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Search and rescue units looking for missing boats should look first at paths of ocean currents

Radio & TV Tonga, Nuku’alofa, 18/01/2017

Strong ocean currents play a major role in determining destinations of small fishing boats drifting at sea after engine problems causes missing for days and eventual loss of life.

Port Master, Hakaumotu Fakapelea who is an experienced sailor and familiar with the seas in Tonga says the south Sub-tropical current lies parralel to Tongatapu and runs to Samoa across Ha’apai and Vava’u and is the strongest current in our waters.

According to Port Master Hakaumotu Fakapelea the Current travels at a speed of half to 1 knot per hour between Ha’apai and Tongatapu and could be stronger during high winds at sea.

The current Fakapelea said is at most times in harmony with Tonga’s trade wind direction which blows from south east.

Factors that can affect the direction of the flow of the current include meeting of cold and warm waters in the ocean which changes temperatures and strength of current.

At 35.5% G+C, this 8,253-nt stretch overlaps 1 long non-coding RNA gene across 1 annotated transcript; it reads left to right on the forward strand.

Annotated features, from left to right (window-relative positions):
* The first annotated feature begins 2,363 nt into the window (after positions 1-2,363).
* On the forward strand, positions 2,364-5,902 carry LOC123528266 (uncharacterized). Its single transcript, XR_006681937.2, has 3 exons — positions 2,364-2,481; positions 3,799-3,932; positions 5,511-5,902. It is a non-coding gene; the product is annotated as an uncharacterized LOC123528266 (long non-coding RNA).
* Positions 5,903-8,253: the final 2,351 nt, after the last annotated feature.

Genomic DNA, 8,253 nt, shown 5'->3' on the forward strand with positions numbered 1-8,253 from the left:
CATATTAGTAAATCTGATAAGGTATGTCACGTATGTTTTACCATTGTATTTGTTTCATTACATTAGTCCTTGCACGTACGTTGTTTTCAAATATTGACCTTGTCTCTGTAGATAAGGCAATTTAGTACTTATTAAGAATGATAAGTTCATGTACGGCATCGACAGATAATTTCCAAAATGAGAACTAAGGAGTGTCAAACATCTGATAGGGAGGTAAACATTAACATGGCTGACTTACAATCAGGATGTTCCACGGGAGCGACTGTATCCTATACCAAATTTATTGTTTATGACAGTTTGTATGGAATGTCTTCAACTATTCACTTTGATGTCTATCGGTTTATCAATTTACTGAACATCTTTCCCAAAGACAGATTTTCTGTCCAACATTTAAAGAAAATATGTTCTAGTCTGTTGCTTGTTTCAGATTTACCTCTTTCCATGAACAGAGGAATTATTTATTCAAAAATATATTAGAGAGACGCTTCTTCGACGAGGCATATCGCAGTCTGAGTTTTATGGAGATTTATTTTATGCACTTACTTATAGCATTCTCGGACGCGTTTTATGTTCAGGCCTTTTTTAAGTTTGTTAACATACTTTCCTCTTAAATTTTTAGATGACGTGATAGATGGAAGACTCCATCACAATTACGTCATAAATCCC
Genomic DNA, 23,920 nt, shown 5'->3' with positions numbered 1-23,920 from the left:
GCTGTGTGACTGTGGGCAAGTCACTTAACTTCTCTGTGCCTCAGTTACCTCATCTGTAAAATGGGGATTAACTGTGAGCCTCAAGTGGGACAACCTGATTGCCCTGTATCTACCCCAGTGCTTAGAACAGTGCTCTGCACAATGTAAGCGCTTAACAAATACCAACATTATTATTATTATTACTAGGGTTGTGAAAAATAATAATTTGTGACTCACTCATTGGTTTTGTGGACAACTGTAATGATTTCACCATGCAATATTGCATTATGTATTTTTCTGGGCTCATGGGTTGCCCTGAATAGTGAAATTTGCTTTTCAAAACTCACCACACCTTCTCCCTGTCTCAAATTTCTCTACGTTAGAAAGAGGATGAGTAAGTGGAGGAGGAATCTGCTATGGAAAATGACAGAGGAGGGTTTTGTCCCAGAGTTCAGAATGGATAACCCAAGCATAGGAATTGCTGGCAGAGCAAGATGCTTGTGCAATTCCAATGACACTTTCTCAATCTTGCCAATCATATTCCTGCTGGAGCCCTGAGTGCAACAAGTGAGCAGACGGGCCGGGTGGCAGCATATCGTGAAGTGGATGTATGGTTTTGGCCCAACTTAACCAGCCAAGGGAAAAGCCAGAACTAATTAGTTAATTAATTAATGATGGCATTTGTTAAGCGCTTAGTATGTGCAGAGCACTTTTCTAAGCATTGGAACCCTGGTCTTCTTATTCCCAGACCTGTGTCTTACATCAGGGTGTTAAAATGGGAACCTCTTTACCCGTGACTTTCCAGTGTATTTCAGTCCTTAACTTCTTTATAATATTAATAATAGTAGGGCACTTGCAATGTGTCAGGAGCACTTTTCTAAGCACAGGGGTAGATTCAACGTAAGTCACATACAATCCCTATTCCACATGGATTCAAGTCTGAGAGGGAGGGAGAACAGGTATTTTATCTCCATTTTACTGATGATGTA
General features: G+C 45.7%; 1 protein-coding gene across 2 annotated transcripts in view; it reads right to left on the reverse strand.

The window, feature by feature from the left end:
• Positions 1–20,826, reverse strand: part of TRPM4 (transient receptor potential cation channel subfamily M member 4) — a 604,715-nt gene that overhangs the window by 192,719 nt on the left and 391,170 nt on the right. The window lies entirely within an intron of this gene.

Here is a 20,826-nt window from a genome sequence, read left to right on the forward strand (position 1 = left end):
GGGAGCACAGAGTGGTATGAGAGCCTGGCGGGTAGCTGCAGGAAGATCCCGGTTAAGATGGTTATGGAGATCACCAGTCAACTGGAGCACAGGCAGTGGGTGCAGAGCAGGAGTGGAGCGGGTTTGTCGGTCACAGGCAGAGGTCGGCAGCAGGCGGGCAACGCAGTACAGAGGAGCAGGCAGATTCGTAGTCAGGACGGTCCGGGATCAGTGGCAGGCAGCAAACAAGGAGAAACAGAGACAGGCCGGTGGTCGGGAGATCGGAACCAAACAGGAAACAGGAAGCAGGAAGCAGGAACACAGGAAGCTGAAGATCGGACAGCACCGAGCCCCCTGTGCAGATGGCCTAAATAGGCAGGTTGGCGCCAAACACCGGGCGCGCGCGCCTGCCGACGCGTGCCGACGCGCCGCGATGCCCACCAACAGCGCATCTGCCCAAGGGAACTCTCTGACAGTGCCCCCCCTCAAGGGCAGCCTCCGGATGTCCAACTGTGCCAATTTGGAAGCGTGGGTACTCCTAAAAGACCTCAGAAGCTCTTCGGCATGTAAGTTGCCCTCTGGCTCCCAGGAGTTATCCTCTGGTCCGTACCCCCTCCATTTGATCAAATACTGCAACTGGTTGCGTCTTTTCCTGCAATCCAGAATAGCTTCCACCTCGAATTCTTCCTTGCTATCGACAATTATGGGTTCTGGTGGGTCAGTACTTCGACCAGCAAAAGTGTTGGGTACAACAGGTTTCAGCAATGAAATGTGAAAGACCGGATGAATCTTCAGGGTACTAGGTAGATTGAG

The shapes of the islands and sea bed contours are also contributing factors to changes in direction of the current.

Most of the incidents at sea according to Fakapelea are boats whose sizes are smaller then those required by law to be fully equipped with safety facilities.

Boats 15 feet (15ft) long or lower are not monitored by government.

Fakapelea says, there are other means fishermen can use to help them call for help when lost at sea.

This includes a piece of mirror to attract planes when searching for them, and they should be responsible for their own safety first by preparing the necessary equipment and facilities.

© Radio and Television Tonga News